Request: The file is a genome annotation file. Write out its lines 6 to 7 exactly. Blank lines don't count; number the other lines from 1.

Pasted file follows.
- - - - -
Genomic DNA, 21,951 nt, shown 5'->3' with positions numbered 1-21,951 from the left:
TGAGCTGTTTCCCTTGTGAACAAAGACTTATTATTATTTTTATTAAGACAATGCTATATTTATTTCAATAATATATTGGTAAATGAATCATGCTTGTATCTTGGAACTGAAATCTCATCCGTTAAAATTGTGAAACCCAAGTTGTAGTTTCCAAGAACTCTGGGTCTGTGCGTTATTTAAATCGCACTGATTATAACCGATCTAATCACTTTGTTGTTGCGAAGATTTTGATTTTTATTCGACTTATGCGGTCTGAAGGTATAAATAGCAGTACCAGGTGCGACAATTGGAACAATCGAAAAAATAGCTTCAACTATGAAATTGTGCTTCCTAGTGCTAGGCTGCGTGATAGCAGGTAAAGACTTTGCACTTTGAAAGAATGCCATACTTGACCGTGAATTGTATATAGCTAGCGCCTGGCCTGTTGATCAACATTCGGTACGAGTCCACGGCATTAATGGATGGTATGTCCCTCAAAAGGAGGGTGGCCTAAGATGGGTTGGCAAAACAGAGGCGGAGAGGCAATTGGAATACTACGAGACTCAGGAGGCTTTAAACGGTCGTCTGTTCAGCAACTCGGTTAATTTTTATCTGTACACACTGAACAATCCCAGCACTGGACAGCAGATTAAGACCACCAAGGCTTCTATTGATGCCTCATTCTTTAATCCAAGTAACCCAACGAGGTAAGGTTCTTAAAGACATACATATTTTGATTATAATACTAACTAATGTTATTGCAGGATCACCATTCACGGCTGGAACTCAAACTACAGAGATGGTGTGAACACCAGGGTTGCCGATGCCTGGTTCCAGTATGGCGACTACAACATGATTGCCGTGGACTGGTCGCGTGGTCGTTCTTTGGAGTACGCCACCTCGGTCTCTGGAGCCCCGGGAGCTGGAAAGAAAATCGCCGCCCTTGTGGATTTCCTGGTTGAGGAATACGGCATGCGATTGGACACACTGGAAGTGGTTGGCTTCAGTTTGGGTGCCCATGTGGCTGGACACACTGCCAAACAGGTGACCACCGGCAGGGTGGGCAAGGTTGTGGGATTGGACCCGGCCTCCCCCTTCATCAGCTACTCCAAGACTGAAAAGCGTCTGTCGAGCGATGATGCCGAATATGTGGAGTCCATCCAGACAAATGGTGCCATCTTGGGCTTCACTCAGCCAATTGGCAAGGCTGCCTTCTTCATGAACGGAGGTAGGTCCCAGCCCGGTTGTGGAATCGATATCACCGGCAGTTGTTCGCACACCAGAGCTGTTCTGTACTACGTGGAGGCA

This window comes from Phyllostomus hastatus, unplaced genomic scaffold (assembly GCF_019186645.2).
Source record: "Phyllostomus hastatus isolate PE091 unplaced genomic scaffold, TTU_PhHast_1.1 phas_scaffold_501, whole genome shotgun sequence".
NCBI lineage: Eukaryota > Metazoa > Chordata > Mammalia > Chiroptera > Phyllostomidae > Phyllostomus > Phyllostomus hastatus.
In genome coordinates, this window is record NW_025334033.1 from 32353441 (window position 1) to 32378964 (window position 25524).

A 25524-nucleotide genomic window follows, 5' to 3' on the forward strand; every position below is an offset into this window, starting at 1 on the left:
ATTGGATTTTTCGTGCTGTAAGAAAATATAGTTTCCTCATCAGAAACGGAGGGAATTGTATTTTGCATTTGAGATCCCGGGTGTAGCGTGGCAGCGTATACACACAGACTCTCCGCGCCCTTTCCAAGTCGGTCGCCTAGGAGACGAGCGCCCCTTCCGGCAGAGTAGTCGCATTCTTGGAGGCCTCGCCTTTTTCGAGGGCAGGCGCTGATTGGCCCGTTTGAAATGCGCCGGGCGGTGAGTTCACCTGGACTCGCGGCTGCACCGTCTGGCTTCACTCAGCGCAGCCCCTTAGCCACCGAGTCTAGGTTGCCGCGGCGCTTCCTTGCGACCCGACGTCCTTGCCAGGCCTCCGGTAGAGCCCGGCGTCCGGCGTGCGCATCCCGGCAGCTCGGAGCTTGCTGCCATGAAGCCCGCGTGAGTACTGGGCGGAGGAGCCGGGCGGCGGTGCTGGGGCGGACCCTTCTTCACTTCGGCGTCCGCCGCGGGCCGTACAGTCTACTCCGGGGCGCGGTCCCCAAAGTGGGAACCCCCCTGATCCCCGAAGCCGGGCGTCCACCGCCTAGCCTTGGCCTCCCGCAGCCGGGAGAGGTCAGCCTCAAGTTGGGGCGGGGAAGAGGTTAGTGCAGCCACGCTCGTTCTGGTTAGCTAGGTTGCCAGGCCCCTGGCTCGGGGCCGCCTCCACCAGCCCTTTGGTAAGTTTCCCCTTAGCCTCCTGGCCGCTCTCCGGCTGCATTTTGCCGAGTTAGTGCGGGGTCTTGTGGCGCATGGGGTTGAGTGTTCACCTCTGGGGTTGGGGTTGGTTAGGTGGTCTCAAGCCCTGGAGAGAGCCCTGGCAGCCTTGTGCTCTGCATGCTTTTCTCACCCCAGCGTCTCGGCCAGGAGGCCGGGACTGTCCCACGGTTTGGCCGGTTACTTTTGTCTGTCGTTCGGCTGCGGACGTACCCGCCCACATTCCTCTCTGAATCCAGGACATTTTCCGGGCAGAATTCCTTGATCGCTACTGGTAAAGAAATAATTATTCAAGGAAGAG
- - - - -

In genome coordinates, this window is record NW_025334033.1 from 32353441 (window position 1) to 32378964 (window position 25524).

A 25524-nucleotide genomic window follows, 5' to 3' on the forward strand; every position below is an offset into this window, starting at 1 on the left: